You are here

Additive Manufacturing Process Monitoring and Control Technologies

Description:

TECHNOLOGY AREA(S): Weapons 

OBJECTIVE: The Defense Logistics Agency seeks to develop Standardized Additive Manufacturing (AM) procedures that are essential in the DoD acceptance of certified AM parts in the DoD supply chain. DLA Logistics Operations seeks process monitoring technologies to address four primary objectives: 1. Provide reduced overhead costs. 2. Increase yield, reduce costs and realize repeatable, certified and affordable parts. 3. Reduce fulfillment cycle times and accelerat4e4 part supply options and certifications by transferring known part specifications between AM suppliers and technologies. 4. Expand and enable a flexible and scalable supply chain where qualified parts are not dedicated to specific AM suppliers, technologies, or dedicated equipment. 

DESCRIPTION: The Department of Defense (DoD) demand for out-of-production parts to maintain mission readiness of various weapons system platforms is an ongoing challenge for the Defense Logistics Agency. DLA's strategic objective is to enable a flexible supply chain that can accelerate repairs and part replacements utilizing AM. However, AM technology is relatively new to manufacturing and has many hurdles to overcome before universal adoption as a replacement, DLA is looking to leverage this evolving digital environment to enable a reliable supply chain that is both flexible and scalable. Of the many elements required to certify parts, process monitoring and control will play a major role in assuring consistent quality achievement across the spectrum of potential suppliers and technology solutions. Process monitoring and control provides consistency in the thread between AM technology solutions. Process monitoring and control provides consistency in the thread between AM technology types and suppliers, and assures that machine-to-machine variation is within limits, both today and tomorrow as well as provides critical insights into the path towards quality, reliability, and certification. With respect to economics, the affordability of AM parts will be largely dependent on the overhead costs to develop part-specific parameters and production scrap rates. 1. Currently, input process parameter development is dependent on geometric features, material properties, feed stock type, power source, individual AM machine variation over time, and many other factors. 2. Process control is imperative to increase yield, reduce costs and realize repeatable, certified, and affordable parts. In addition, the ability to minimize the overhead to validate parts on multiple technologies can have significant impact on the flexibility of the supple chain and the economics of parts supply.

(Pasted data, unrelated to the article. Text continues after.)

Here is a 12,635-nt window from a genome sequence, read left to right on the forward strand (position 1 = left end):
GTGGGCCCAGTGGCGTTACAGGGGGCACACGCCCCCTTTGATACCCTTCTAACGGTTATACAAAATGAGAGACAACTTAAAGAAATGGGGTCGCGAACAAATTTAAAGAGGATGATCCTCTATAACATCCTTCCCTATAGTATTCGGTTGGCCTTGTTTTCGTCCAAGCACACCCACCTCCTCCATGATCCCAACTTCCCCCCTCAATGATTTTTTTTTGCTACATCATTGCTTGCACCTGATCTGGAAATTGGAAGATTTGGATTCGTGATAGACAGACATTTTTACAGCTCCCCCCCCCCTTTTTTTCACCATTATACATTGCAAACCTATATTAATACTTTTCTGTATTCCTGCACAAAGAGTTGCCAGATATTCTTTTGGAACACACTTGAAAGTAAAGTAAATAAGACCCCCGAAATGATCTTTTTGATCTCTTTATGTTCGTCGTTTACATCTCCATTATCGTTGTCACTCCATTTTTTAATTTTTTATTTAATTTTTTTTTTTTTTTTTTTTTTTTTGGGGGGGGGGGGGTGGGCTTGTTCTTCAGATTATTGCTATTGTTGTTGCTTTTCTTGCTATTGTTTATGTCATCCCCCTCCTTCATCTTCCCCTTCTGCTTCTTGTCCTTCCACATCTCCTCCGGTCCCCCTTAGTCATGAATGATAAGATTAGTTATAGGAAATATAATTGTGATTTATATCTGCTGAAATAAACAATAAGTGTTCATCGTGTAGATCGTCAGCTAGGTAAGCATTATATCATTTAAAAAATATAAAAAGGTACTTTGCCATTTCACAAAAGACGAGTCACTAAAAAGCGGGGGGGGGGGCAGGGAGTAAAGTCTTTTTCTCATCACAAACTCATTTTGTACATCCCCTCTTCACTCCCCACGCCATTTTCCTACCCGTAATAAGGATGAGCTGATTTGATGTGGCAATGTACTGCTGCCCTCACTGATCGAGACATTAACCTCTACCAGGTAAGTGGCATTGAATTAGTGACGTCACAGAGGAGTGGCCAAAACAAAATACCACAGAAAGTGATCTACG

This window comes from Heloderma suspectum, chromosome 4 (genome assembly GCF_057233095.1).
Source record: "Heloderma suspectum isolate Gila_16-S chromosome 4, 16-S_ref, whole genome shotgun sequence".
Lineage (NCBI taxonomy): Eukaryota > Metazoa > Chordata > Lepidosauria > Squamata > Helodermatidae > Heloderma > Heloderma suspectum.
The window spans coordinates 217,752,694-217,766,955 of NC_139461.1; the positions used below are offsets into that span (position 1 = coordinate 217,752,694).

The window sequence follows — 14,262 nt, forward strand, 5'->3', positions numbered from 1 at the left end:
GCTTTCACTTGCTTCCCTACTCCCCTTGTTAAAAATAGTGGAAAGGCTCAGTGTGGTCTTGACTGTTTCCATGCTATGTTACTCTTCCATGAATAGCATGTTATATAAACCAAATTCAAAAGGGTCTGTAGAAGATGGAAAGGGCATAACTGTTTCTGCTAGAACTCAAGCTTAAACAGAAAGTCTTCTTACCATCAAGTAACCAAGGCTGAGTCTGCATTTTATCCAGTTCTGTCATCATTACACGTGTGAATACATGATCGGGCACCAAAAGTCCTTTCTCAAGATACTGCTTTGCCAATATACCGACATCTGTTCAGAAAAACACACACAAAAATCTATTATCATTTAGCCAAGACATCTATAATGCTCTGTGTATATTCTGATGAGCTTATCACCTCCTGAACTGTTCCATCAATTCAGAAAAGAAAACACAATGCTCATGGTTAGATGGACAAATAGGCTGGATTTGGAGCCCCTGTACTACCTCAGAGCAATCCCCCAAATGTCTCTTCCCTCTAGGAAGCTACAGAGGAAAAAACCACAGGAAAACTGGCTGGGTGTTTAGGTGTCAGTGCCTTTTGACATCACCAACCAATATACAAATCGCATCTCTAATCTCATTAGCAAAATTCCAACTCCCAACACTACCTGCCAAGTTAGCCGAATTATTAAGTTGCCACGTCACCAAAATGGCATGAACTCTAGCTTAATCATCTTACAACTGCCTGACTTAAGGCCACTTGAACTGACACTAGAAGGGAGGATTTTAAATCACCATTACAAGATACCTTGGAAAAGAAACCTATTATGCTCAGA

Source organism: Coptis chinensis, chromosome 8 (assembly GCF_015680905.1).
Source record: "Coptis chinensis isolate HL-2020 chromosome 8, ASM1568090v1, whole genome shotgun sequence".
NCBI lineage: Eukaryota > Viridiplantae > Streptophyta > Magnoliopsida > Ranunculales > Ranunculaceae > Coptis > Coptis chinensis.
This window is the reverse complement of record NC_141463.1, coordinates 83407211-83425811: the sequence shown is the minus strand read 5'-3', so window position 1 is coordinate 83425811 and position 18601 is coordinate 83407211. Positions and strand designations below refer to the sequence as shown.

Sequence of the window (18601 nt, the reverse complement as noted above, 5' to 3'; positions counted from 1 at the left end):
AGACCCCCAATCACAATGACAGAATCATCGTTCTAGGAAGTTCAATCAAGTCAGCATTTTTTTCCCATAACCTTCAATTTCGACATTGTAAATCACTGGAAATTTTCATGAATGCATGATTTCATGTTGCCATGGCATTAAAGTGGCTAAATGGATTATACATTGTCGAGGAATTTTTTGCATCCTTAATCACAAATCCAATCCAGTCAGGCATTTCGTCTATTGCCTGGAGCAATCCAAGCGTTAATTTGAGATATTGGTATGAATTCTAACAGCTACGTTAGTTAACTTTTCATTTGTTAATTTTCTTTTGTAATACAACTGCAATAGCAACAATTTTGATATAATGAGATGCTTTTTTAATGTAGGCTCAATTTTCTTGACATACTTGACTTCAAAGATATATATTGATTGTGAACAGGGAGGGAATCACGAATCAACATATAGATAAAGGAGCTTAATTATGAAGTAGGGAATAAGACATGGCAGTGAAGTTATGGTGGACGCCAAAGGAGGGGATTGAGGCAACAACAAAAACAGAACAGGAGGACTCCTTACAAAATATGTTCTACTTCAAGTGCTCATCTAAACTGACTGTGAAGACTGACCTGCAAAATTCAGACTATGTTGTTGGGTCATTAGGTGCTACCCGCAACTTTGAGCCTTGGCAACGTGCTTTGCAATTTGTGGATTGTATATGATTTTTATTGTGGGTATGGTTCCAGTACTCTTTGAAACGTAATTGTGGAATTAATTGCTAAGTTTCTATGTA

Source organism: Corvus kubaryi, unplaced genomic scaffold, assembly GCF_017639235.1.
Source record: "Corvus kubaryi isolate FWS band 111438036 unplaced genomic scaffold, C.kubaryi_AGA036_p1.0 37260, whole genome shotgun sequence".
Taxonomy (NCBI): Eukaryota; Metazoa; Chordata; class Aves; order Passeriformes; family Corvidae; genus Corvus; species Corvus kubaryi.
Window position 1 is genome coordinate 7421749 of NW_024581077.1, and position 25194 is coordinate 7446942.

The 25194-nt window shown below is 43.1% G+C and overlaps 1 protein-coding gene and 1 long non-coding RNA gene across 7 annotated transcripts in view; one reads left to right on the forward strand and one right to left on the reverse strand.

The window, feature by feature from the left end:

PHASE I: Establish and approach to integrate various "third party" independent sensors and monitoring into the additive manufacturing process. 

PHASE II: Integrate "third-party" sensors and demonstrate process monitoring and feedback for multiple additive manufacturing systems. The resulting integrated solution should demonstrate how the transfer of known part specification between AM systems can reduce fulfillment cycle times and accelerate part supply options. 

PHASE III: At this point, no specific funding is associated with Phase III. Progress made in PHASE I and PHASE II should result in a functional Open Source System which can transition into the Government or the commercial markets. COMMERCIALIZATION: Expand and enable a flexible and scalable supply chain where qualified parts are not dedicated to specific AM suppliers, technologies, or dedicated equipment. 

REFERENCES: 

1: W. J. Sames, F. A. List, S. Pannala, R. R. Dehoff & S. S. Babu, "The metallurgy and processing science of metal additive manufacturing" International Materials Review, 2016. Downloaded by [Oak Ridge National Laboratory] at 08:18 07 March 2016.

2:  Spears, T. G., and Gold, S. A., "In-process sensing in selective laser melting (SLM) Additive Manufacturing," Integrating Material and Manufacturing Innovation, Issue 5, Volume 2, February, 2016.

KEYWORDS: Additive Manufacturing; Input Process Parameter Development; Process Control 

CONTACT(S): 

Denise Price 

(703) 767-0111 

denise.price@dla.mil 

US Flag An Official Website of the United States Government